Is Doom Eternal the most ambitious Switch port yet?

There’s no question about it – Doom Eternal is a remarkably impressive technical achievement. The id Tech 7 engine delivers exceptionally high-quality visuals at a smooth 60 frames per second across the full range of PlayStation and Xbox consoles. We witnessed a boost in texture quality, geometry density and world scale. It’s a game that really demonstrates the full potential of these machines, while laying the technological foundation for the next generation. In theory, this should make a potential Switch conversion of the game even more challenging than prior Panic Button ports of id Tech titles and yet, there’s a good argument here in saying that this the talented developer’s most impressive work yet.

Of course, by any virtually any measurable criteria – bar power consumption, of course! – the Switch rendition of Doom Eternal is the least preferable way to play the game. In fact, it calls to mind classic conversions like Quake for Sega Saturn. It was by far the least impressive version, yet the technological achievement in actually making it happen was simply immense. By extension, I can praise Panic Button’s work here while knowing full well that it is best played on other systems. That’s the key here – one can find such a port impressive and interesting while still acknowledging its shortcomings.

From my perspective, the focus of a port like this should always centre around recreating key aspects of the game in question while making intelligent cuts. Even with a reduction in visual quality, the game should retain its visual identity while offering performance characteristics that avoid spoiling the fun. If your port exhibits painfully long loading times, poor performance and a huge reduction of visual quality, it’s not a good conversion. With its prior id Tech ports, I feel that Panic Button delivered good work in achieving these objects. Doom 2016 and the various Wolfenstein titles all very clearly deliver the gameplay and visual signature of the original versions albeit at a lower resolution and frame-rate. However, each port exhibited flaws including bad frame pacing and slowdown.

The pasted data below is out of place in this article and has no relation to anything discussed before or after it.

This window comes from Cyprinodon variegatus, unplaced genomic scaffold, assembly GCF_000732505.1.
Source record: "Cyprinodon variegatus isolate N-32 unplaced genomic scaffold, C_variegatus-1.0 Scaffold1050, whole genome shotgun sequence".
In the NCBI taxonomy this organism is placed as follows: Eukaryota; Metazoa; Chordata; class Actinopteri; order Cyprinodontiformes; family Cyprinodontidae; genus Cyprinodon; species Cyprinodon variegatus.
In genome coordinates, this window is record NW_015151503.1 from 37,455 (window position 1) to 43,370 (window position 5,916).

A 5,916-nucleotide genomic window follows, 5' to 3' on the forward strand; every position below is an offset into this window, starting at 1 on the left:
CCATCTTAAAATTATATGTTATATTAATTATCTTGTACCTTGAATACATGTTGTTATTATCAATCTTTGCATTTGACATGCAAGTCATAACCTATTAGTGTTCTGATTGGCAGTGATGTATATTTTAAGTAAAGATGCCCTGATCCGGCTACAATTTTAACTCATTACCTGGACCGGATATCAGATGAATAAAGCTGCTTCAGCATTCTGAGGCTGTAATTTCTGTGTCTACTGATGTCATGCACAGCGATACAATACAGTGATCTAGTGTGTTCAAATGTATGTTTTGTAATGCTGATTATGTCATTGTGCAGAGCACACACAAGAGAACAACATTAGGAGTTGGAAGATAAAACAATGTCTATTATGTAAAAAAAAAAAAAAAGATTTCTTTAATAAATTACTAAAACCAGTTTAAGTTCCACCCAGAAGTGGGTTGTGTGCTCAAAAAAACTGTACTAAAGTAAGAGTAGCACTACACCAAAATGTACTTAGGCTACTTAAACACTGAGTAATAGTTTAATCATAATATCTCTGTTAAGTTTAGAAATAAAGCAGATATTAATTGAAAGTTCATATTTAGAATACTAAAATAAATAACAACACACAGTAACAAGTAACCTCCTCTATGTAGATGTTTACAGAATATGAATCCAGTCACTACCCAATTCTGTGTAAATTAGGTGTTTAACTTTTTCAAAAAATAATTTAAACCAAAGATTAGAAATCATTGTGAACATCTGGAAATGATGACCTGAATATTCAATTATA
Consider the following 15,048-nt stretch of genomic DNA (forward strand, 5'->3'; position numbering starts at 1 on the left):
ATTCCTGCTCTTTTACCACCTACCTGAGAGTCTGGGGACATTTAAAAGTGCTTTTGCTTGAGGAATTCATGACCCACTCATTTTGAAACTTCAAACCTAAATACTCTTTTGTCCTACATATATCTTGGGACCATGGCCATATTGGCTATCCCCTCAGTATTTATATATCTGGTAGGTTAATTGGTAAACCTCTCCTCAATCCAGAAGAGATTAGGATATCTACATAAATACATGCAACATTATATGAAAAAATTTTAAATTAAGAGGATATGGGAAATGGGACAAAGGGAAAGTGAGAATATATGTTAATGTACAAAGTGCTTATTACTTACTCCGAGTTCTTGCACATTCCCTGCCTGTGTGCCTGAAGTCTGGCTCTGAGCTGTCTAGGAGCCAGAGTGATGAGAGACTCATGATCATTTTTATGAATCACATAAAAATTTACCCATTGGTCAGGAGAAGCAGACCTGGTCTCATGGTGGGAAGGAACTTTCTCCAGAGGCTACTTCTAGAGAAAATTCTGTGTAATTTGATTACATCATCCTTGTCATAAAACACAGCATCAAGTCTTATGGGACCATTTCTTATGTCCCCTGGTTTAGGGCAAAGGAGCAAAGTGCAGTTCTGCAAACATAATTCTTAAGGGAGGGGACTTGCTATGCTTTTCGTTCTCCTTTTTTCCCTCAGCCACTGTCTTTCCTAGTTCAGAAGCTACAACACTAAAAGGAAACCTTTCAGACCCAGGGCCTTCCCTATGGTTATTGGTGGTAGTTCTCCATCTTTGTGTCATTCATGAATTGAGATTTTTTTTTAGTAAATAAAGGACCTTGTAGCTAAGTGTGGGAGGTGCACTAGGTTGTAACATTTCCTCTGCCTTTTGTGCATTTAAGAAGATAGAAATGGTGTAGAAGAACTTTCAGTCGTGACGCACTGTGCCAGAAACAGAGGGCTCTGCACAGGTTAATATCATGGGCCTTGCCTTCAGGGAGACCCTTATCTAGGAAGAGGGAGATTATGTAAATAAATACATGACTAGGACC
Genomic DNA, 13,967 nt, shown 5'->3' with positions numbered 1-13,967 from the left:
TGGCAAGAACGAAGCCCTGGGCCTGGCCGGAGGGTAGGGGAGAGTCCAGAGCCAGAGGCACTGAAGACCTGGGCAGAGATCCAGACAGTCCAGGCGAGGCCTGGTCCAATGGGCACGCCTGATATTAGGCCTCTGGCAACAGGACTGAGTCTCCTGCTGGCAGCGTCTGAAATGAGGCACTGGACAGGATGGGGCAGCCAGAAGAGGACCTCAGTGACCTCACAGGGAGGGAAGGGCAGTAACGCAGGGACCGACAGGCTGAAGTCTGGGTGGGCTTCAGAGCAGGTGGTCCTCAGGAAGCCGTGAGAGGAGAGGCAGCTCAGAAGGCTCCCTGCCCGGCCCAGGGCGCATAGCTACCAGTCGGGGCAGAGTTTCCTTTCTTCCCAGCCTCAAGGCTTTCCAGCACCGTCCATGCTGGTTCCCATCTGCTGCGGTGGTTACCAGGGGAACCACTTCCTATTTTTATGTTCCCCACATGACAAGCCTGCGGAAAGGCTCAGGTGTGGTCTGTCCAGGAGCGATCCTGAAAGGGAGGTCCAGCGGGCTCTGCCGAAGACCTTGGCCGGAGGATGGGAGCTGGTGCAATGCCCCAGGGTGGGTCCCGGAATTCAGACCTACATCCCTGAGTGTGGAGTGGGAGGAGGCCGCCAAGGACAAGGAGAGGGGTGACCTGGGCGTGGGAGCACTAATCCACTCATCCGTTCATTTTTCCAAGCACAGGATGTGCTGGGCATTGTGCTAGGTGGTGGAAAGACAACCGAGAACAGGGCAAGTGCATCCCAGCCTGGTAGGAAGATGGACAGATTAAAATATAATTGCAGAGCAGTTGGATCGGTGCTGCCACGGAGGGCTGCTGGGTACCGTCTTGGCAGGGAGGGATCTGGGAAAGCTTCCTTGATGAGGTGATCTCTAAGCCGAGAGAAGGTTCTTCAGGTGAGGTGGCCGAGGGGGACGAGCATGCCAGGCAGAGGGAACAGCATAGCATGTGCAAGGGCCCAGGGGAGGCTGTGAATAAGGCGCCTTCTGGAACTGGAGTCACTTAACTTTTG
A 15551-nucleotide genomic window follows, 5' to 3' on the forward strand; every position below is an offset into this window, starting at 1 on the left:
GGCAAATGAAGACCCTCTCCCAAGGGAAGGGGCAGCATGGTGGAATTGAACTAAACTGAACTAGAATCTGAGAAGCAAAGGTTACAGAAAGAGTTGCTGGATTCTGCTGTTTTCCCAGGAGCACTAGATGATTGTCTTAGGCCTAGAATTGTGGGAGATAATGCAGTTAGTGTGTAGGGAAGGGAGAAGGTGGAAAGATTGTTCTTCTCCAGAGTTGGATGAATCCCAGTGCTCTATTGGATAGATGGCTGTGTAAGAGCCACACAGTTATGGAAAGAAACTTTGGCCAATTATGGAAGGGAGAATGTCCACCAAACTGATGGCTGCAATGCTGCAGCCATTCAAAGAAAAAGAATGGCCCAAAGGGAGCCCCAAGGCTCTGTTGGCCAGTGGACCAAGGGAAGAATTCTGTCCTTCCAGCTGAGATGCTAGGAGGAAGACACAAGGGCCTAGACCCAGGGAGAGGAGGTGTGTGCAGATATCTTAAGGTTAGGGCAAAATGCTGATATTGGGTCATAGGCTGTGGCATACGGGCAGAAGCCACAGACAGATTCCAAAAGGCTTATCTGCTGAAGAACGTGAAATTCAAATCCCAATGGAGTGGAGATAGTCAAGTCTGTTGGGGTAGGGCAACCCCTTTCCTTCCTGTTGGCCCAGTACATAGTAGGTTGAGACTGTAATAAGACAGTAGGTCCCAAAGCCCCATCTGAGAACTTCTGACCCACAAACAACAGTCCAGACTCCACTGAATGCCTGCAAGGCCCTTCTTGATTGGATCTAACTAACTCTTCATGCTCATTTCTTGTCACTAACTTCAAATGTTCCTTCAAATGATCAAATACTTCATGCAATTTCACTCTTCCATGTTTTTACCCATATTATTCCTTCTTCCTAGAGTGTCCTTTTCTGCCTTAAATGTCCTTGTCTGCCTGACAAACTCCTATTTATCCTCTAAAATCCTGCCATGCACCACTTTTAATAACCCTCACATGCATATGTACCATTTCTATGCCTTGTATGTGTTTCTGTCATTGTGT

With Doom Eternal standing as the more technically ambitious game, then, I was pleasantly surprised with how it fares in comparison. The average resolution, for instance, is comparable to Doom 2016 but generally retains a higher pixel count than the most ambitious Wolfenstein: The New Colossus. In docked mode, Doom Eternal maxes out at 720p – just like those other titles – but can dip just under 540p when taxed. In comparison, Wolfenstein: The New Colossus dropped as low as 360p when docked, so this is an improvement. In portable mode, 360p is a possibility while 612p is the maximum pixel count.

In 2021, these low pixel counts are starting to feel somewhat incompatible with modern displays, especially on a 4K TV, which must surely be the major challenge the so-called Switch Pro is looking to address, but the presentation holds up more on the handheld screen, despite the big cuts in pixel count. And it is Doom Eternal. As I stacked up various scenes between Switch and Xbox One X, I found that the port captured the look of the original: overall scene complexity, lighting and effects are mostly intact. Yes, it’s blurry as a result of the lower rendering resolution, but it’s unmistakably Doom Eternal.

This comes back to the concept of intelligent cuts. Panic Button needed to find a way to replicate the look of the original game within the constraints of the platform. It’s this need for such creative changes that I find most engaging. So what has changed? Well, aside from the resolution, the most significant departure lies in the textures. Basically, with id Tech 7, id left behind the remnants of Megatexture embracing more tried and true methods. This allows for greater high-frequency detail at close proximity – it’s the reason why textures are so much sharper in Doom Eternal compared to Doom 2016.The downside is that the Switch just doesn’t have the memory to support this approach without sacrificing asset quality and that’s precisely what has happened here. Texture resolution is reduced throughout leading to less nuanced surfaces with more visible bilinear blur. Level of detail transitions are also more aggressive in spots and the volumetrics – as usual – are of a lower precision.